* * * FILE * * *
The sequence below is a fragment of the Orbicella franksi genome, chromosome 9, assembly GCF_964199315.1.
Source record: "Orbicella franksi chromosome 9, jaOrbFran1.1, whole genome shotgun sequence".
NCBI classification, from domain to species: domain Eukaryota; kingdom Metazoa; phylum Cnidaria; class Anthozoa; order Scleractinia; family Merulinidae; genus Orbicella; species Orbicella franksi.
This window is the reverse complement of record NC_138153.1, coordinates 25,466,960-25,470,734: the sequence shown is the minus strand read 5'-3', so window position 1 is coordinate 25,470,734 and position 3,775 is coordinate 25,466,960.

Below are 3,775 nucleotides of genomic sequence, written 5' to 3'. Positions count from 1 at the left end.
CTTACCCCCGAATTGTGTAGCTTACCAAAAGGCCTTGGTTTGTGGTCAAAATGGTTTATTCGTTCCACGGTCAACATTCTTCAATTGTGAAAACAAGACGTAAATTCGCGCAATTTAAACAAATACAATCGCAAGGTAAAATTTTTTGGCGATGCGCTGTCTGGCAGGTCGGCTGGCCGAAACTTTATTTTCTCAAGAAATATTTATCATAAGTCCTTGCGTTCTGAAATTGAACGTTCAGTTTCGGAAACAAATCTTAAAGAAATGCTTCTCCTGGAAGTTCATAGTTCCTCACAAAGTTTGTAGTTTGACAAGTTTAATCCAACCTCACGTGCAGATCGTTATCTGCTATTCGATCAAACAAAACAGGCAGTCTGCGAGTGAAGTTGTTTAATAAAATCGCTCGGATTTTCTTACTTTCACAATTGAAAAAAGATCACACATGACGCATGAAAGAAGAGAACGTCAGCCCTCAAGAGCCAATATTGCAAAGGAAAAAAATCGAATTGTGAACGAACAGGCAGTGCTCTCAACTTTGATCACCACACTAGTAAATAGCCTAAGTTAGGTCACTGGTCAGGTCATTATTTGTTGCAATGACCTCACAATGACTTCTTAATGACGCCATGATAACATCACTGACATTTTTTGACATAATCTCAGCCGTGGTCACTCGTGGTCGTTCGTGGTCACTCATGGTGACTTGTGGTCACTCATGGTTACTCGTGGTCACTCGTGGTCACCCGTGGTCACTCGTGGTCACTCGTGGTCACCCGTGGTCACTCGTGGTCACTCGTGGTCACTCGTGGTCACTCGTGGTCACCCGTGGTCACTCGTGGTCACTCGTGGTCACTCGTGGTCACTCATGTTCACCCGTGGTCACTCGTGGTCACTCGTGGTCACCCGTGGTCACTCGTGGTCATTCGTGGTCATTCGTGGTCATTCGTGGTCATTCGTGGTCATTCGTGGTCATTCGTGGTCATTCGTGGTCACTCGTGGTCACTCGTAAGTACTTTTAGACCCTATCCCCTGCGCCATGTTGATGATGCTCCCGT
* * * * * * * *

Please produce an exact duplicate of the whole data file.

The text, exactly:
The sequence below is a fragment of the Orbicella franksi genome, chromosome 9, assembly GCF_964199315.1.
Source record: "Orbicella franksi chromosome 9, jaOrbFran1.1, whole genome shotgun sequence".
NCBI classification, from domain to species: domain Eukaryota; kingdom Metazoa; phylum Cnidaria; class Anthozoa; order Scleractinia; family Merulinidae; genus Orbicella; species Orbicella franksi.
This window is the reverse complement of record NC_138153.1, coordinates 25,466,960-25,470,734: the sequence shown is the minus strand read 5'-3', so window position 1 is coordinate 25,470,734 and position 3,775 is coordinate 25,466,960.

Below are 3,775 nucleotides of genomic sequence, written 5' to 3'. Positions count from 1 at the left end.
CTTACCCCCGAATTGTGTAGCTTACCAAAAGGCCTTGGTTTGTGGTCAAAATGGTTTATTCGTTCCACGGTCAACATTCTTCAATTGTGAAAACAAGACGTAAATTCGCGCAATTTAAACAAATACAATCGCAAGGTAAAATTTTTTGGCGATGCGCTGTCTGGCAGGTCGGCTGGCCGAAACTTTATTTTCTCAAGAAATATTTATCATAAGTCCTTGCGTTCTGAAATTGAACGTTCAGTTTCGGAAACAAATCTTAAAGAAATGCTTCTCCTGGAAGTTCATAGTTCCTCACAAAGTTTGTAGTTTGACAAGTTTAATCCAACCTCACGTGCAGATCGTTATCTGCTATTCGATCAAACAAAACAGGCAGTCTGCGAGTGAAGTTGTTTAATAAAATCGCTCGGATTTTCTTACTTTCACAATTGAAAAAAGATCACACATGACGCATGAAAGAAGAGAACGTCAGCCCTCAAGAGCCAATATTGCAAAGGAAAAAAATCGAATTGTGAACGAACAGGCAGTGCTCTCAACTTTGATCACCACACTAGTAAATAGCCTAAGTTAGGTCACTGGTCAGGTCATTATTTGTTGCAATGACCTCACAATGACTTCTTAATGACGCCATGATAACATCACTGACATTTTTTGACATAATCTCAGCCGTGGTCACTCGTGGTCGTTCGTGGTCACTCATGGTGACTTGTGGTCACTCATGGTTACTCGTGGTCACTCGTGGTCACCCGTGGTCACTCGTGGTCACTCGTGGTCACCCGTGGTCACTCGTGGTCACTCGTGGTCACTCGTGGTCACTCGTGGTCACCCGTGGTCACTCGTGGTCACTCGTGGTCACTCGTGGTCACTCATGTTCACCCGTGGTCACTCGTGGTCACTCGTGGTCACCCGTGGTCACTCGTGGTCATTCGTGGTCATTCGTGGTCATTCGTGGTCATTCGTGGTCATTCGTGGTCATTCGTGGTCATTCGTGGTCACTCGTGGTCACTCGTAAGTACTTTTAGACCCTATCCCCTGCGCCATGTTGATGATGCTCCCGT